Coronary Artery 311.
(photo credit: Creative Commons)
Heart disease affects men and women in different ways. In women, symptoms of burgeoning heart disease are often more insidious, but when a heart attack strikes, it is more lethal than it is in men. Roughly 25 percent of men will die within a year of their first heart attack, but among women, 38 percent will die. Women are twice as likely as men to have a second heart attack within 6 years of their first one, and women are twice as likely as men to die after bypass surgery.
Yet after a heart attack, women’s hearts are more likely to maintain their systolic function—their ability to contract and pump blood from the chambers into the arteries. According to C. Noel Bairey Merz, MD, Director of the Women’s Heart Center at Cedars-Sinai Heart Institute in Los Angeles, this suggests that heart disease manifests differently in women, affecting the microvasculature (small blood vessels) instead of the macrovasculature (major blood vessels) as it does in men.
The heart is a muscle, and as with other muscles, depriving it of oxygen causes damage that diminishes its ability to function. Conventional wisdom notes that the most prevalent form of heart disease is coronary artery disease, in which atherosclerotic plaque narrows and eventually blocks the major arteries leading into the heart, thus cutting off the heart’s supply of oxygen. The damage to the heart tends to be permanent, and after a heart attack, the heart never quite regains its former power.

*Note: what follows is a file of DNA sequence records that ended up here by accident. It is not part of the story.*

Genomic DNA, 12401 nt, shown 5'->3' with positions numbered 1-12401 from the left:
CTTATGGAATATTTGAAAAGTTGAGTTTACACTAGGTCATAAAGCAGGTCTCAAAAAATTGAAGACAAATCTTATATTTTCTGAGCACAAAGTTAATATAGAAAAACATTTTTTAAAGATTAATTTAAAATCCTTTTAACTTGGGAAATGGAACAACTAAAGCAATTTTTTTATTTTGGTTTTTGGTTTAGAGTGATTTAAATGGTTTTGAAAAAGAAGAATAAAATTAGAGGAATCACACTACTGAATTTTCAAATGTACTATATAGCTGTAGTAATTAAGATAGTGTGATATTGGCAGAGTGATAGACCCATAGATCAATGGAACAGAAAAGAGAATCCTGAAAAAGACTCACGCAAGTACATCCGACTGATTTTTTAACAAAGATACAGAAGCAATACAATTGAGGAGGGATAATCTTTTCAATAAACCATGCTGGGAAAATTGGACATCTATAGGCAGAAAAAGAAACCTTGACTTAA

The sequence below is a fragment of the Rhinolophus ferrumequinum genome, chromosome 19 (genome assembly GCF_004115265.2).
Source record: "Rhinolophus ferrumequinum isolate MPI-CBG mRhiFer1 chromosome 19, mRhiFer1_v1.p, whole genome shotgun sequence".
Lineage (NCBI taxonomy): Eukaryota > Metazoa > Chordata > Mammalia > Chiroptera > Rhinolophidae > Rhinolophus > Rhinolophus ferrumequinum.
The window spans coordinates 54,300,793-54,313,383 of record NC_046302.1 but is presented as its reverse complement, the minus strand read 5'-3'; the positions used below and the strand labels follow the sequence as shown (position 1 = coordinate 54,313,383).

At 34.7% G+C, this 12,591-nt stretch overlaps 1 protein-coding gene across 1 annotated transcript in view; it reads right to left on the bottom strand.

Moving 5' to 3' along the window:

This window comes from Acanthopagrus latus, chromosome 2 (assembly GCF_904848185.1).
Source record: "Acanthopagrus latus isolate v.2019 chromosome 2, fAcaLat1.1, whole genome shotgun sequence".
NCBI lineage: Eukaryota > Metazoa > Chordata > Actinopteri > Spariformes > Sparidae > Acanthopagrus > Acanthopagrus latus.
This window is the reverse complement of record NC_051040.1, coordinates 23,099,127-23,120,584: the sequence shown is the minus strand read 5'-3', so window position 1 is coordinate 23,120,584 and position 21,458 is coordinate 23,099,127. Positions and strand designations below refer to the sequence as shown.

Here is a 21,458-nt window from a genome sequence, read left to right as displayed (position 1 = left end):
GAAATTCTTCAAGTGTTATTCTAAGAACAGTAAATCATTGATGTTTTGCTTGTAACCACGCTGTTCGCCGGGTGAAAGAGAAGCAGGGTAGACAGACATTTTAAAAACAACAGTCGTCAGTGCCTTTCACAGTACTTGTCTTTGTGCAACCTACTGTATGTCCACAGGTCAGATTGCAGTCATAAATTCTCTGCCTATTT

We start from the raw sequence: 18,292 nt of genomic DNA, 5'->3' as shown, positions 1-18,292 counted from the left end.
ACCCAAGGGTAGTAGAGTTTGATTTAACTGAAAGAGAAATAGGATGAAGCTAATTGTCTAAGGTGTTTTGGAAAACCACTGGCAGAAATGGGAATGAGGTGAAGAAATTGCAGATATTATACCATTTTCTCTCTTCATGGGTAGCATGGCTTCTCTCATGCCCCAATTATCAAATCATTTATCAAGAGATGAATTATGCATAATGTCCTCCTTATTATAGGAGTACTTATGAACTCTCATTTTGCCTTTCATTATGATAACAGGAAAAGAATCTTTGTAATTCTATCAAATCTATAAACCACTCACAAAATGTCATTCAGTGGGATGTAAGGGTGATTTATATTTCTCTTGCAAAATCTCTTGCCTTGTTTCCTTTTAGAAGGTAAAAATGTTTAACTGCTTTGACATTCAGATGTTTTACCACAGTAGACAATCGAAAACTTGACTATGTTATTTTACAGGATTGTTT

But when reviewing the medical literature, Dr. Bairey Merz and her
colleagues found that women’s hearts were less likely than men’s to lose
their ability to pump blood after a heart attack. Instead, the oxygen deprivation and subsequent damage to the
heart is more likely to occur when small blood vessels, not major
arteries, become dysfunctional.
“That is the reason women are often misdiagnosed and suffer adverse
events,” said Dr. Bairey Merz. “Physicians have been looking for male
pattern disease, when we need to start looking at female patterns.”
Likewise, more research is needed to develop appropriate treatments and
reduce risk in women, she added.
According to Dr. Bairey Merz, the good news is that it is possible to
measure damage to small blood vessels objectively. “The gold standard is
reactivity testing, angiograms, and other physiologic measures, rather
than anatomic study.”This article was first published at www.newswise.com